Easy Bruschetta

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Living in the midwest affords us plenty of farm-fresh fare. This year, my family re-joined a CSA (community-supported agriculture) at Millsap Farms. We belonged a few years ago, and it was such an amazing experience. Each week we’d receive a box of fruits & vegetables. To offset the cost, we’d work the farm a few days over the season, which was an eye-opening experience. I mean, who even knew what Kohlrabi is!?

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This year, we are more hands-off, and the box of produce is delivered to our house, and we paid extra to skip the work hours. But the vegetables still taste oh so delicious! And each week, we’ve been receiving a giant bag of basil and a pint of multi-colored cherry tomatoes. That means one thing: BRUSCHETTA!

Now, I’m no connoisseur. But I do know that I like my bruschetta garlicky, oily, and full of flavor. So here’s how I make mine:

INGREDIENTS:

  • cherry tomatoes (pint)
  • about 4-5 cloves garlic, chopped
  • salt & pepper
  • handful of basil
  • olive oil
  • balsamic vinegar
  • can of artichokes (drained)
  1. Slice the tomatoes in half. Put in a bowl.
  2. Roll up the basil leaves and cut them into thin strips for a chiffonade. { –> How to Chiffonade Basil via The Pioneer Woman }
  3. Add basil to tomatoes, drizzle balsamic vinegar to quickly coat the tomatoes. Start with a little, you can add more later.
  4. Chop the drained artichokes into bite-size pieces or smaller. Add to bowl.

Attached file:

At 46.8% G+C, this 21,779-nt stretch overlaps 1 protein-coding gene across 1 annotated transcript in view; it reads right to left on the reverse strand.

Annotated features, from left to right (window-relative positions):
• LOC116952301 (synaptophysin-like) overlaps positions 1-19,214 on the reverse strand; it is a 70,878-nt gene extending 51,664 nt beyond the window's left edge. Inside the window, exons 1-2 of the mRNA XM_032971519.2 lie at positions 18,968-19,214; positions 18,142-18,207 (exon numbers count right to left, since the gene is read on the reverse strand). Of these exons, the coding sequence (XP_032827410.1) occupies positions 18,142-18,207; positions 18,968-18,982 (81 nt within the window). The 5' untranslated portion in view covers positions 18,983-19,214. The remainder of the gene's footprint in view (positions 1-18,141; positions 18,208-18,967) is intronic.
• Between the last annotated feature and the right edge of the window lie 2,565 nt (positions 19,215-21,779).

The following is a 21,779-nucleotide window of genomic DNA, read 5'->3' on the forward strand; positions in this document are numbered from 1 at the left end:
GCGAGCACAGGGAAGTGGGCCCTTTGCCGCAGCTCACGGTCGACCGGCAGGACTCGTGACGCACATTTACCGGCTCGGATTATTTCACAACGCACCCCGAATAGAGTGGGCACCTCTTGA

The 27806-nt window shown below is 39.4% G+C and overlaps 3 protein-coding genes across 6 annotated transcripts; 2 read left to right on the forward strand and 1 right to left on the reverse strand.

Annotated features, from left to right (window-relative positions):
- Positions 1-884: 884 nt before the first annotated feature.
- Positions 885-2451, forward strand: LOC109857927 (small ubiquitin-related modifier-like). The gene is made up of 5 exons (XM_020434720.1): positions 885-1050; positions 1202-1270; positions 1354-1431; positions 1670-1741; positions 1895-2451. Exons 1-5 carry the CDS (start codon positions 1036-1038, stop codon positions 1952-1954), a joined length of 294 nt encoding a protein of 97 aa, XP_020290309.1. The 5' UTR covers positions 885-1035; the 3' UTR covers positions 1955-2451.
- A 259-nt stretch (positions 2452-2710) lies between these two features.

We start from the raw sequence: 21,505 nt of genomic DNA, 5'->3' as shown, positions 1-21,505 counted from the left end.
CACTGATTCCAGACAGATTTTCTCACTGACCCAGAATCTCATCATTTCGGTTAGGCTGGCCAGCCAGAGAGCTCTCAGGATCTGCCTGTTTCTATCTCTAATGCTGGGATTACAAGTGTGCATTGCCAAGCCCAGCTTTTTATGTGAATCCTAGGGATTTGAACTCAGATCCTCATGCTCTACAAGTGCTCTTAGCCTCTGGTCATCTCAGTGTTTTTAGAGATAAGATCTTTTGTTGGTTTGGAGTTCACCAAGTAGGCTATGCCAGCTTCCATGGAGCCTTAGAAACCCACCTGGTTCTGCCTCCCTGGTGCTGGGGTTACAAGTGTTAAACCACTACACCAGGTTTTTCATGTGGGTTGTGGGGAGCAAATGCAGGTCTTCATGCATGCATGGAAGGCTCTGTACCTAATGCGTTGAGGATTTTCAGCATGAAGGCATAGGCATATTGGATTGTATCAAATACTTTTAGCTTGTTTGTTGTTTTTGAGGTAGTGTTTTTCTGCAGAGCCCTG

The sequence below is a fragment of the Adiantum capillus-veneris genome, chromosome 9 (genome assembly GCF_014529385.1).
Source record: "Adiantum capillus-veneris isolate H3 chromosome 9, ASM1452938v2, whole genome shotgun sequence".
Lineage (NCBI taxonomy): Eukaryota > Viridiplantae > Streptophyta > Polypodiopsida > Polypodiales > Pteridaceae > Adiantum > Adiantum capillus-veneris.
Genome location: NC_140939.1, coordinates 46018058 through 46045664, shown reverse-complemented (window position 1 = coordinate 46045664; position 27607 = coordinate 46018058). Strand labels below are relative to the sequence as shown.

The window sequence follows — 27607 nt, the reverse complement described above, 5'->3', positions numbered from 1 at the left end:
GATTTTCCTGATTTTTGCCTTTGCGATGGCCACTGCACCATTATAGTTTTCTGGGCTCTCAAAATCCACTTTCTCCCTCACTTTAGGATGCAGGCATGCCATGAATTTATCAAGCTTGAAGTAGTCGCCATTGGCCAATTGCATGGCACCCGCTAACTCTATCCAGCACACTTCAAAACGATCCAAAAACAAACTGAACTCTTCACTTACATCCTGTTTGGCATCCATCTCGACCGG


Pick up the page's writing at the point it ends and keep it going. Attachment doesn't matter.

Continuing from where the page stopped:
5. Mix everything together.
  6. In a skillet, add a few tablespoons olive oil and the garlic, and heat until just brown. Pour the garlic and oil on top of the tomatoes. Let marinate.
  7. EAT!

I love slicing french bread, buttering it, and toasting it in the oven Or prepare a big bowl of linguini and add this to the top, with a shaving of parmesan cheese. Or just grab a fork and eat straight out of the bowl. Serve with nice mineral-y white wine (I love J’s Pinot Gris), and you got yourself a summer dinner!

Do you have a favorite recipe that you use during an abundance of tomatoes? We’d love to hear!

Makin’ Whoopie (Pies)

There was a period of time where we made a lot of whoopie…pies. (har har)

They’re just SO tasty, and fun to make. And with such a variety of flavors, the options are endless! (Trust me…we’ve tried to make them all.)

The best still, though, are the classic version. A chocolate cake-ish sandwich, with marshmallow creme. Think a Moonpie, or a Double Doozie. Or, a Whoopie Pie!

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Click more for the recipe!

Indoor Picnic

The weather here in Southwest Missouri has been cold, drizzly, and not very spring-like. So for Easter Sunday this year, we decided to have a French-inspired indoor picnic. French wine, cheeses, a charcuterie board, home-made baguettes…the whole works.

Of course, we ate at the dining table, so rather than a picnic, I guess it was just French-inspired picnic-fare. C’est la vie. It. Was. Parfait.

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Book Roundup: The Cozy Cookbook

Having recently finished Leave Me Alone with the Recipes: The Life, Art, and Cookbook of Cipe Pineles, I realized I have a thing for cozy, story-driven family-centric cookbooks. I devour them like novels, and keep them on shelves faaaar away from the mess of my kitchen. Here are a few in my collection: